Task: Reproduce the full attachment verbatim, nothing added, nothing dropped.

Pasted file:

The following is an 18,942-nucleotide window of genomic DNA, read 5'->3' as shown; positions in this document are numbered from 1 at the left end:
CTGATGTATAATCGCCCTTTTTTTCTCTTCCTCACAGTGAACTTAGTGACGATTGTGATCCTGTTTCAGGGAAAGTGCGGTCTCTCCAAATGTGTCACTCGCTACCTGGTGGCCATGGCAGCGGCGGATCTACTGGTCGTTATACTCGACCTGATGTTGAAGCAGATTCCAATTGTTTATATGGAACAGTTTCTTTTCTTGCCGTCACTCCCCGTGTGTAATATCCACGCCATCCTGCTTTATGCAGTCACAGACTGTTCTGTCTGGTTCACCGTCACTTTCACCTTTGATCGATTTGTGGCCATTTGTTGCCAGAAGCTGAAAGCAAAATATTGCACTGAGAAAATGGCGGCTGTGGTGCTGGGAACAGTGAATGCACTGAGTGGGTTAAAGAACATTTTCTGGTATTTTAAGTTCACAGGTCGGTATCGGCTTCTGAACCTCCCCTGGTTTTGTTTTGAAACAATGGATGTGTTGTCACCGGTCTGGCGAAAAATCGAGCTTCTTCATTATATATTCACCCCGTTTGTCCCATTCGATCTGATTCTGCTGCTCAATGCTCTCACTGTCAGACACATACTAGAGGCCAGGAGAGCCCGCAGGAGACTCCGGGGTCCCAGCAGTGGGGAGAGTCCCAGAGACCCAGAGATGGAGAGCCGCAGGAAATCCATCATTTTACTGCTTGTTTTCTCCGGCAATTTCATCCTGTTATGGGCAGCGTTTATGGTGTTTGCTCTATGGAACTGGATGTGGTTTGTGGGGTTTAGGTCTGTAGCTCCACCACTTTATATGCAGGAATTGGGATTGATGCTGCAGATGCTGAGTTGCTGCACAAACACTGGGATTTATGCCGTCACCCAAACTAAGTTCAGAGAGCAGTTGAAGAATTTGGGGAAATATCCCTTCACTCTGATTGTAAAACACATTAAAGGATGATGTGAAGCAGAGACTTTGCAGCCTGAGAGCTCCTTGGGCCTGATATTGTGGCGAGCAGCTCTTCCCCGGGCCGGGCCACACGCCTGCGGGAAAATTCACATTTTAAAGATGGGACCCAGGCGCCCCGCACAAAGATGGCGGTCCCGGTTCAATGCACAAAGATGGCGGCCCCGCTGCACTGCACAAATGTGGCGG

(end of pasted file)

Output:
The following is an 18,942-nucleotide window of genomic DNA, read 5'->3' as shown; positions in this document are numbered from 1 at the left end:
CTGATGTATAATCGCCCTTTTTTTCTCTTCCTCACAGTGAACTTAGTGACGATTGTGATCCTGTTTCAGGGAAAGTGCGGTCTCTCCAAATGTGTCACTCGCTACCTGGTGGCCATGGCAGCGGCGGATCTACTGGTCGTTATACTCGACCTGATGTTGAAGCAGATTCCAATTGTTTATATGGAACAGTTTCTTTTCTTGCCGTCACTCCCCGTGTGTAATATCCACGCCATCCTGCTTTATGCAGTCACAGACTGTTCTGTCTGGTTCACCGTCACTTTCACCTTTGATCGATTTGTGGCCATTTGTTGCCAGAAGCTGAAAGCAAAATATTGCACTGAGAAAATGGCGGCTGTGGTGCTGGGAACAGTGAATGCACTGAGTGGGTTAAAGAACATTTTCTGGTATTTTAAGTTCACAGGTCGGTATCGGCTTCTGAACCTCCCCTGGTTTTGTTTTGAAACAATGGATGTGTTGTCACCGGTCTGGCGAAAAATCGAGCTTCTTCATTATATATTCACCCCGTTTGTCCCATTCGATCTGATTCTGCTGCTCAATGCTCTCACTGTCAGACACATACTAGAGGCCAGGAGAGCCCGCAGGAGACTCCGGGGTCCCAGCAGTGGGGAGAGTCCCAGAGACCCAGAGATGGAGAGCCGCAGGAAATCCATCATTTTACTGCTTGTTTTCTCCGGCAATTTCATCCTGTTATGGGCAGCGTTTATGGTGTTTGCTCTATGGAACTGGATGTGGTTTGTGGGGTTTAGGTCTGTAGCTCCACCACTTTATATGCAGGAATTGGGATTGATGCTGCAGATGCTGAGTTGCTGCACAAACACTGGGATTTATGCCGTCACCCAAACTAAGTTCAGAGAGCAGTTGAAGAATTTGGGGAAATATCCCTTCACTCTGATTGTAAAACACATTAAAGGATGATGTGAAGCAGAGACTTTGCAGCCTGAGAGCTCCTTGGGCCTGATATTGTGGCGAGCAGCTCTTCCCCGGGCCGGGCCACACGCCTGCGGGAAAATTCACATTTTAAAGATGGGACCCAGGCGCCCCGCACAAAGATGGCGGTCCCGGTTCAATGCACAAAGATGGCGGCCCCGCTGCACTGCACAAATGTGGCGG